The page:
3 NEW Things Direct Marketers Need to Know In Order to Enter—and Stay in—the Inbox
Direct marketers may think they've heard it all and know it all about getting in the inbox. But that knowledge of email deliverability is so last month.
Now it's about staying in the inbox.
With email service providers (ESPs) paying close attention to whether recipients actually want the messages they're getting, marketers have to step up engagement and reputation in order for deliverability to remain high.
Kara Trivunovic, senior director of strategic services Redwood City, Calif.-based provider of online marketing solutions for email and social media StrongMail, points out one direct marketer she believes is doing a great job of getting recipients to do what now needs to happen. "Southwest Airlines … created an email campaign enticing readers to enter a sweepstakes to win travel awards. Each and every time the customer opened an email (and rendered images), they were entered in the sweepstakes. This program not only resulted in customers opening the emails, but it also educated and trained readers on enabling the images," she says.
Information about the newest email deliverability issues and advice on what direct marketers can do about those developments comes from Trivunovic and:
- Heather Bonura, director of brand strategy for Lititz, Pa.-based email marketing firm Listrak;
- Dennis Dayman, chief privacy and deliverability officer at Vienna, Va.-based marketing automation software and service provider Eloqua;
- Ellen DePasquale, regional development director, New York Metro Northeast, for Waltham, Mass.-based email marketing software provider Constant Contact;
- Debra Ellis, president of Asheville, N.C.-based Wilson & Ellis Consulting;
- Dave Lewis, chief marketing officer of Columbia, Md.-based marketing software provider Message Systems;
- John Murphy, president of Chicago-based email marketing software and services provider ReachMail;
- Tom Sather, director of professional services at New York-based email performance management company Return Path;
- Barbara Ulmi, head of marketing at Cape Town, South Africa-based email marketing software and service provider GraphicMail, which also has a Miami office;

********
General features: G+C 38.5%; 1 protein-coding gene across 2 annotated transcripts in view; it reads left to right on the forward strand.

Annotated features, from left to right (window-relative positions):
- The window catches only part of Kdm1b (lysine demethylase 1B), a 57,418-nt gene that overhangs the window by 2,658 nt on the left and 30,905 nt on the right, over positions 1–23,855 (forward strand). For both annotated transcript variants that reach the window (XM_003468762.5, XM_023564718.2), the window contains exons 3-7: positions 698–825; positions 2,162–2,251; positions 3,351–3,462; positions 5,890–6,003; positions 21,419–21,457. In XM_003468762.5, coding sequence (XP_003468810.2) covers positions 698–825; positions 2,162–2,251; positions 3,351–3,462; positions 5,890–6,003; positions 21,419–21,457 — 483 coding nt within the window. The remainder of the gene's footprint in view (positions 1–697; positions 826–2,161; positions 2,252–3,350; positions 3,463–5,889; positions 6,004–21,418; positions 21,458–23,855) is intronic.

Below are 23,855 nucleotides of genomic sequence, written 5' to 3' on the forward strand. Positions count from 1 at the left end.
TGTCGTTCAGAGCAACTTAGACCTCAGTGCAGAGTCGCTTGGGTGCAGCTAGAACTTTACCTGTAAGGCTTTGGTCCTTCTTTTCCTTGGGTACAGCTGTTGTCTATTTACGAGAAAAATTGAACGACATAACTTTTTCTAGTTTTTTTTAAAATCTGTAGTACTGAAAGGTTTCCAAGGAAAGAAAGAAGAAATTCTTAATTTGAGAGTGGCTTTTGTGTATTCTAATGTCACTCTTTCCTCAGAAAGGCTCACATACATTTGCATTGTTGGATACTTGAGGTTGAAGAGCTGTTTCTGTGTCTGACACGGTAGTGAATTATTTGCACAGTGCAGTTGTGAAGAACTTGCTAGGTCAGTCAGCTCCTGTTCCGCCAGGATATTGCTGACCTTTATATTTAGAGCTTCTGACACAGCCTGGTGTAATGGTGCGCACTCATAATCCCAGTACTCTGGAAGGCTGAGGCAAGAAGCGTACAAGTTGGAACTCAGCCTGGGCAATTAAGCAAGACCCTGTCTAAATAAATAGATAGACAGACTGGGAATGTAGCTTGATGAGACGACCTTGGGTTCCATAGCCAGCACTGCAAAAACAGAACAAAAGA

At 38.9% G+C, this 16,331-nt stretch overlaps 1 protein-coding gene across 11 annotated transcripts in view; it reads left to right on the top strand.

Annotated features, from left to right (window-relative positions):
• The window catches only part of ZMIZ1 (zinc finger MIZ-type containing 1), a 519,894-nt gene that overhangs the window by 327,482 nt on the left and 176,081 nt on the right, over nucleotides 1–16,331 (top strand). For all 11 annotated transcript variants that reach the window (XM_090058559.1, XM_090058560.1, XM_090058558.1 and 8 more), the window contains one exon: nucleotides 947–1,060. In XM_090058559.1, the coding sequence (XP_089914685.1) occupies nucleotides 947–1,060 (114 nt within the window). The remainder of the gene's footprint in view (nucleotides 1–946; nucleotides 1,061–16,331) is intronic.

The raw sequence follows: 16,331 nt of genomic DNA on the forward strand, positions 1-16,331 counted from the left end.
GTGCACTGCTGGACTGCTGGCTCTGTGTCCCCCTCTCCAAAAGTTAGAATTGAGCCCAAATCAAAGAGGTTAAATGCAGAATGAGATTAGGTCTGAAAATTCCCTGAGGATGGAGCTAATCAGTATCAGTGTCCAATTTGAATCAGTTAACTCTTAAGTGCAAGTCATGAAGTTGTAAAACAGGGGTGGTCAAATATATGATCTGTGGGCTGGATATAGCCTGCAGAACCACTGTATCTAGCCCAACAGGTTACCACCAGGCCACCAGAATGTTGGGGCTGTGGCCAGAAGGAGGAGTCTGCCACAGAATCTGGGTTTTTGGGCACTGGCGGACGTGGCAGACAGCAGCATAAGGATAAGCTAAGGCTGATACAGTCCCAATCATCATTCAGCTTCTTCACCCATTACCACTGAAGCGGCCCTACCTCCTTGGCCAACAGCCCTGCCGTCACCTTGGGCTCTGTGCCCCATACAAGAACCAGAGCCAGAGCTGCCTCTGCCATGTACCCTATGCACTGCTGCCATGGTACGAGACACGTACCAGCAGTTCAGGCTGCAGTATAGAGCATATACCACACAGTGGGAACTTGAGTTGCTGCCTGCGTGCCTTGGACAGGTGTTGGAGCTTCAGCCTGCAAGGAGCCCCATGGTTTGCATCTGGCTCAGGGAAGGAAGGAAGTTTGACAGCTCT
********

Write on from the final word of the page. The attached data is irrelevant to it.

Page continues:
- Kathleen Waldvogel, vice president of client services at San Diego-based email service provider BlueHornet Networks; and
- Michael Ward, founder and president of Golden, Colo.-based sales and marketing automation provider Net-Results.
1. The old rules still matter. Direct marketers who have these down pat can move on to Step 2. "The standard metrics of complaints, invalids and bounces still apply when analyzing the deliverability of emails," Waldvogel says.
But Trivunovic says paying attention to content—such as using red flag words like "free," "call," "lose," "money," and "opportunity"—isn't as important as knowing whether the content is really what customers want to read. (Enter the omnipresent word "relevant.") That means ESPs are closely watching opens, clicks, replies and emails deleted without opens, she says. So, "If you haven't already done so, stop using 'do not respond' language in email communications," Trivunovic says.
2. Engagement. Murphy says: "The biggest issue or trend in deliverability currently is focusing on engagement rather than content or IP reputation." He adds that ESPs are actually looking at specific domain names, rather than the IP address. So once a marketer dropped disengaged customers, leave them off the list, Murphy advises.